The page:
Gilbert Anderson wisely pointed to a definition of Patina as a surface that
has weathered inside and thus remained largely intact. Such surfaces on
furniture are often a mix of wax, dirt, cigarette or other smoke, more dirt,
etc. I had the luxury of discussing this with Margaret Merrill, one of the
top experts in the field of New England Antiques (Her son Dick is probably
still the most famous auctioneer of such things) many years ago and asked
about cleaning an object. Her reply was a tart "Why I hardly think it would
have been used dirty!" Of course hers is not the only thought on the
Now what about finishes that were not protected by an interior environment?
Cigar Store Indians were routinely exposed to the elements...they were
routinely repainted every few years (their feet rotted off, too)...a finish
that did not have several layers beneath it would be a point to arouse one's
caution in the buying of one. Bikes obviously are ridden on the road.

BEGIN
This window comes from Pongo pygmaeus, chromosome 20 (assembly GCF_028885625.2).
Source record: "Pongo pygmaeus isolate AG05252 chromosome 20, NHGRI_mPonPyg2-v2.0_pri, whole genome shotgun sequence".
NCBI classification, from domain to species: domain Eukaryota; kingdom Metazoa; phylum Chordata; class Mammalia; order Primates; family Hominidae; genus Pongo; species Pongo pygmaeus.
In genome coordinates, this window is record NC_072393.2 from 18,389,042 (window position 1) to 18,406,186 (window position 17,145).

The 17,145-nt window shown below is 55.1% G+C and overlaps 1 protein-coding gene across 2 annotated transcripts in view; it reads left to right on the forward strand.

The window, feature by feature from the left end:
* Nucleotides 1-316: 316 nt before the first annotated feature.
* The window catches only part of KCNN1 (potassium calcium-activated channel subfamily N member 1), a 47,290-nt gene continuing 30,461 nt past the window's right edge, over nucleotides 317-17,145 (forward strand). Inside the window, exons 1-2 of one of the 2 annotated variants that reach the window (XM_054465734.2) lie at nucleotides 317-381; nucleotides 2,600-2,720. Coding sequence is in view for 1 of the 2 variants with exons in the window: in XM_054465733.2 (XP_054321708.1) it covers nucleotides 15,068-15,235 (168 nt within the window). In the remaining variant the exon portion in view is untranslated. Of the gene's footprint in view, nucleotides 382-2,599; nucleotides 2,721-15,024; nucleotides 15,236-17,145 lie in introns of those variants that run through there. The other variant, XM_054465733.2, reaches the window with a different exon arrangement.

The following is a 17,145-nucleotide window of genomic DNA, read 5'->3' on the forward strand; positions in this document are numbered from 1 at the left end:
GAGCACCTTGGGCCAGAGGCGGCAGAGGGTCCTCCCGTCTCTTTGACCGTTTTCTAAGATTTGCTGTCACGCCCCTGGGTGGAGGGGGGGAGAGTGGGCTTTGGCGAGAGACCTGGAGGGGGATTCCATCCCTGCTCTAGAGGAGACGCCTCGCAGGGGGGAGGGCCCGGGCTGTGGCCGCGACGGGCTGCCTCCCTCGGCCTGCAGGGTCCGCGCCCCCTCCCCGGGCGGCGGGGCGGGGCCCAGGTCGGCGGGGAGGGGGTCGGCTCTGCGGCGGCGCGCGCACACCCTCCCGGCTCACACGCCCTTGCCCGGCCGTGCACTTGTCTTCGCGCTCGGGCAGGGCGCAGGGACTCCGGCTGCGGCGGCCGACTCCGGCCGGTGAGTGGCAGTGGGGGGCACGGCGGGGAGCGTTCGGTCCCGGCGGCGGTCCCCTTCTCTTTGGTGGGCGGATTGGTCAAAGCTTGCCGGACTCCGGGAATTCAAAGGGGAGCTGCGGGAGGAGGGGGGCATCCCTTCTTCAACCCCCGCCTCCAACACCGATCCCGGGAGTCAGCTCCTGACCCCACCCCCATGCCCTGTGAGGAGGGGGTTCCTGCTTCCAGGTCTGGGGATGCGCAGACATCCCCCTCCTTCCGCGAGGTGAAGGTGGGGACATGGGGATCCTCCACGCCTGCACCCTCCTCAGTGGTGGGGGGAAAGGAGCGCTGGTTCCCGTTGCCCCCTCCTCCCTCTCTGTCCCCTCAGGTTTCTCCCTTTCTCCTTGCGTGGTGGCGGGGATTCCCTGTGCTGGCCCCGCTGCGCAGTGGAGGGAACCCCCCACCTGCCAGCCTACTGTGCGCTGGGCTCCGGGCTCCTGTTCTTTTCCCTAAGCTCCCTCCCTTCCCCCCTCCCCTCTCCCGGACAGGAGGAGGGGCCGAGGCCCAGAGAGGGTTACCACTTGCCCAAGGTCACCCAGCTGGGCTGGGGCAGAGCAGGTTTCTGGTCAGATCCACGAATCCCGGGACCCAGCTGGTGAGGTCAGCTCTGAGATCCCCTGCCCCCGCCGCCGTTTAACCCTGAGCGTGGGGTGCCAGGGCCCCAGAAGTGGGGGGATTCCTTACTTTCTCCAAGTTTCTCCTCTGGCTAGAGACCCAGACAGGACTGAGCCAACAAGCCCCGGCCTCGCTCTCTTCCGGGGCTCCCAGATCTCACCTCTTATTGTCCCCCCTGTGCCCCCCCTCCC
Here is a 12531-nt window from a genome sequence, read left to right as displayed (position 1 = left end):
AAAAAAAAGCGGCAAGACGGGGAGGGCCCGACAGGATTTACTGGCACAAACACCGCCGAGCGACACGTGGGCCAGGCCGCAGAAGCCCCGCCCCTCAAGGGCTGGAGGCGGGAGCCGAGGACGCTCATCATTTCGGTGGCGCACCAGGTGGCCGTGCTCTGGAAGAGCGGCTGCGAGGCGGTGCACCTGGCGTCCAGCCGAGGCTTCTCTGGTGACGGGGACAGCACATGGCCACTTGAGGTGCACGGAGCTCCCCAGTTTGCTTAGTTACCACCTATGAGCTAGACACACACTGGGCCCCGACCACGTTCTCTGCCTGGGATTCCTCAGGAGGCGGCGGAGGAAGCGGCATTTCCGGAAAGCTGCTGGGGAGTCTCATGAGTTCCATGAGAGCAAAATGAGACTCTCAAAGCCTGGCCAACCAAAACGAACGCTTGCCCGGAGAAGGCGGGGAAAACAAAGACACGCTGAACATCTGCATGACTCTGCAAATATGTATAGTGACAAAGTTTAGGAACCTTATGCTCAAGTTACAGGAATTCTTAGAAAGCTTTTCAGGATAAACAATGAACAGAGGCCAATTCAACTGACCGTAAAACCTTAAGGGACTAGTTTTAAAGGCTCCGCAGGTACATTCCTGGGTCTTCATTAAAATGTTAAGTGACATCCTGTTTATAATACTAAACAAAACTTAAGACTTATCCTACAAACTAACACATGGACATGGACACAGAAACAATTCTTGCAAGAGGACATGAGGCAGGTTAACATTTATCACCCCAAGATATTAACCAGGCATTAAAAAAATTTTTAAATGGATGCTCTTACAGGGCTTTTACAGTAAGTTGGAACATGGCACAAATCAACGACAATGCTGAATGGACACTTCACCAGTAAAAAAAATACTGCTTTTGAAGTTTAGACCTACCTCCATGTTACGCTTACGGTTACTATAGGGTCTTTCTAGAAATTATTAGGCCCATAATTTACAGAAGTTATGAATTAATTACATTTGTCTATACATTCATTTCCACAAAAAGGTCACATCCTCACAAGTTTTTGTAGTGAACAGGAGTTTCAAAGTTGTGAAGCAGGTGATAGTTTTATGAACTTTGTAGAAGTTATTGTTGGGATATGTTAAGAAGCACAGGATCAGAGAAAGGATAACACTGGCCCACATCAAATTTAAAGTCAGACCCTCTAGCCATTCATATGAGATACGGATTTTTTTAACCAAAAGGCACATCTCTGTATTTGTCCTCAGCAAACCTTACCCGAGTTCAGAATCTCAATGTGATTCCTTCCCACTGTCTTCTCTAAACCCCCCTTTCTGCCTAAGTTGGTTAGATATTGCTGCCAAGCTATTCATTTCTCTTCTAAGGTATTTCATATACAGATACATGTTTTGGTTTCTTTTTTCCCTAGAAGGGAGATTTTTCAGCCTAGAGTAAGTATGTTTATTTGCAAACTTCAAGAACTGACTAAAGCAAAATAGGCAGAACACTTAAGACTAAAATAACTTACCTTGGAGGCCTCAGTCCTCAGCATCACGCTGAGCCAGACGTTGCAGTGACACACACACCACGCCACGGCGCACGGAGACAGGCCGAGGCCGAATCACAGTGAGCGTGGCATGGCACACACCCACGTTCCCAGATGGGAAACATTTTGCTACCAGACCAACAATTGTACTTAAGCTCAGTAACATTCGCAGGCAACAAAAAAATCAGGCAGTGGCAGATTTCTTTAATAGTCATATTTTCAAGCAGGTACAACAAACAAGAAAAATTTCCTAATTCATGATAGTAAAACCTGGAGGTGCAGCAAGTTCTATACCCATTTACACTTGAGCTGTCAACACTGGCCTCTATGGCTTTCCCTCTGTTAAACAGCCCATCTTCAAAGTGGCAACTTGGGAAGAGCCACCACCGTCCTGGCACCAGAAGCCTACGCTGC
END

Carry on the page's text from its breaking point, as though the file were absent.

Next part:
Stones, dirt, rain, even snow and hail (well maybe not hail) and the random
accidental contact with other objects were often showered upon them. If
their surface is ruined by years of hard usage, are they to be considered
inferior? Some cherish this very aspect of them. Obviously most would
rather have a nice original finish...some would covet a new in the box ware
house find kind of finish...
None of these folks are wrong...only opiniated differently.
We sometimes in our zeal want to assign a "wrong" or "right" to such
opinions. If you must...so be it. However I think it is a bit
presumptuous, and degrading to folks who do not share your opinion, if you
Frankly, aside some consideration of resale value, if it's my bike I will do
with it as I please and I think consideration of such a viewpoint should be
paramount in a discussion among friends.
Lansing, Mi USA